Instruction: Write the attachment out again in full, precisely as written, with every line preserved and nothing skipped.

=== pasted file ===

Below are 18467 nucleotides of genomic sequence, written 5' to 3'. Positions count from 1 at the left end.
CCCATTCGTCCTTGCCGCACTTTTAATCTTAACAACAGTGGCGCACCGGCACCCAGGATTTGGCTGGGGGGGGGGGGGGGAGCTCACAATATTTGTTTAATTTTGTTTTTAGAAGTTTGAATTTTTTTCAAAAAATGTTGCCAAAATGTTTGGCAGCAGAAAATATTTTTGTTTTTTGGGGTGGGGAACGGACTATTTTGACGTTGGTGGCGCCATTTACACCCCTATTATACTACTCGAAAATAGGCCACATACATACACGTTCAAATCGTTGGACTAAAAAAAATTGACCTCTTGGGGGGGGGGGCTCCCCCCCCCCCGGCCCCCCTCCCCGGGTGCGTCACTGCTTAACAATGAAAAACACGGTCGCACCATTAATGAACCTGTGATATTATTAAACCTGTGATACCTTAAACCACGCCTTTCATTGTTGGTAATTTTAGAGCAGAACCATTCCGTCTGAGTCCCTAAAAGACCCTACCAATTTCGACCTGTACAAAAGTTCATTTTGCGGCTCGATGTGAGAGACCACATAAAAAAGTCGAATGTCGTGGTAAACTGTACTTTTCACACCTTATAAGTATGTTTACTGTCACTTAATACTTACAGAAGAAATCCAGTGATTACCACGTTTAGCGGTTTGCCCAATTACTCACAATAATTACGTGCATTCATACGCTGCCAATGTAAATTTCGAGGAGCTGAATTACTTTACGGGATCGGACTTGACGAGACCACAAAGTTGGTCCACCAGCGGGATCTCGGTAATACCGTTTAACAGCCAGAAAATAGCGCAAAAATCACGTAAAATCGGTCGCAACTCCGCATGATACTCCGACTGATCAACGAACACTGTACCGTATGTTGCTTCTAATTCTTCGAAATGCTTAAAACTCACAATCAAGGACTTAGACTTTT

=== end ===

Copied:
Below are 18467 nucleotides of genomic sequence, written 5' to 3'. Positions count from 1 at the left end.
CCCATTCGTCCTTGCCGCACTTTTAATCTTAACAACAGTGGCGCACCGGCACCCAGGATTTGGCTGGGGGGGGGGGGGGGAGCTCACAATATTTGTTTAATTTTGTTTTTAGAAGTTTGAATTTTTTTCAAAAAATGTTGCCAAAATGTTTGGCAGCAGAAAATATTTTTGTTTTTTGGGGTGGGGAACGGACTATTTTGACGTTGGTGGCGCCATTTACACCCCTATTATACTACTCGAAAATAGGCCACATACATACACGTTCAAATCGTTGGACTAAAAAAAATTGACCTCTTGGGGGGGGGGGCTCCCCCCCCCCCGGCCCCCCTCCCCGGGTGCGTCACTGCTTAACAATGAAAAACACGGTCGCACCATTAATGAACCTGTGATATTATTAAACCTGTGATACCTTAAACCACGCCTTTCATTGTTGGTAATTTTAGAGCAGAACCATTCCGTCTGAGTCCCTAAAAGACCCTACCAATTTCGACCTGTACAAAAGTTCATTTTGCGGCTCGATGTGAGAGACCACATAAAAAAGTCGAATGTCGTGGTAAACTGTACTTTTCACACCTTATAAGTATGTTTACTGTCACTTAATACTTACAGAAGAAATCCAGTGATTACCACGTTTAGCGGTTTGCCCAATTACTCACAATAATTACGTGCATTCATACGCTGCCAATGTAAATTTCGAGGAGCTGAATTACTTTACGGGATCGGACTTGACGAGACCACAAAGTTGGTCCACCAGCGGGATCTCGGTAATACCGTTTAACAGCCAGAAAATAGCGCAAAAATCACGTAAAATCGGTCGCAACTCCGCATGATACTCCGACTGATCAACGAACACTGTACCGTATGTTGCTTCTAATTCTTCGAAATGCTTAAAACTCACAATCAAGGACTTAGACTTTT